Artnet writer Henri Neuendorf interviewed Erling Kagge, a Norwegian art enthusiast, for guidance on buying art when you’re not rich. One of Kagge’s suggestions was to be wary of insider trading and price manipulation that happen. Since the art market doesn’t have regulations like other industries, it’s best to accept that fixed prices don’t exist; but deals do.
Visiting the same galleries regularly can help you make the best of this dynamic. Gallerists might repay your support with special discounts or pieces. Keep our first step in mind through this process, though. There are no guarantees, so it’s still most important to form a genuine relationship with a gallery whose art you love regardless.
5. Analyze trends for the next big thing
Technology continues to evolve, and each generation sees different problems, attitudes, and changes. Art trends naturally follow suit to reflect this. You don’t know what will be the next movement to gain popularity like Impressionism or Maximalism. In our Artist Profile for Takashi Murakami, you can read how he coined the name of the Superflat art genre in as recently as the 90s.
With this in mind, it’s worth seeing if emerging artists in your area have art themes in common. And don’t be afraid to start small. Andrew Shapiro, owner of Shapiro Auctioneers and Gallery in Woollahra, told The Guardian that he bought a Henri Matisse print for just $30 when he was in his 20’s. Although that was about half his weekly income at the time, that’s different from buying a piece worth several years of salary.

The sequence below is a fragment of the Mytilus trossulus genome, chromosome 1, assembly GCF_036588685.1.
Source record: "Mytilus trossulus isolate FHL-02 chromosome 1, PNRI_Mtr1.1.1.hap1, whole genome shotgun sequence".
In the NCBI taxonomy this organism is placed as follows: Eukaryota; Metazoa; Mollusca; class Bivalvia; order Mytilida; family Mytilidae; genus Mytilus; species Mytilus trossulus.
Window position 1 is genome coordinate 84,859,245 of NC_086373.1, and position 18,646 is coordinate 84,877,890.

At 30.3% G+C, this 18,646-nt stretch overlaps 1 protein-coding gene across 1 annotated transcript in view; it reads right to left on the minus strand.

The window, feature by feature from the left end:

Thankfully, there’s help if you do find your dream painting that’s out of your budget.
6. Ask for a loan from reputable companies
Art Money allows you to pay back a loan within 10 months. Their 900+ partner art galleries cover the interest of your payment, which can dramatically lessen the stress of shelling out a lot of money for an artwork
Payment plans already exist to pay off art over time, but they can often come at a cost to the gallery. If someone doesn’t pay back the gallery by the scheduled time, this puts the artist and director in an uncomfortable position. Besides, the buyer usually has to have their payment in full before they can take the work home. This loan removes that problem by allowing you to take the piece home within your first deposit, and it ensures the gallery is paid in 2 weeks.
We don’t recommend you make this kind of jump for your first art purchase. But once you’ve attuned your tastes to recognize the art that speaks to you, it can be worth it to make the beloved piece yours.
7. Follow the beat of your own drum
Kagge, who wrote the book A Poor Collector’s Guide to Buying Great Art, also shared his wisdom with CoBo.
He highlighted the importance of following your gut when growing a collection, saying,
“A collection needs to have a personality, you need to make a few mistakes, you need to own some strange pieces… With an unlimited budget it’s way too easy to end up only with trophy pieces.”
Art may be known for its high prices and prestigious auctions. But on a deeper level, many people see it as something to connect with. So, if you’re not a millionaire, don’t look at it as a disadvantage to entering a complex, and always changing art world. Instead, see it as a tool that can help you fine-tune the pieces that would be perfect for you.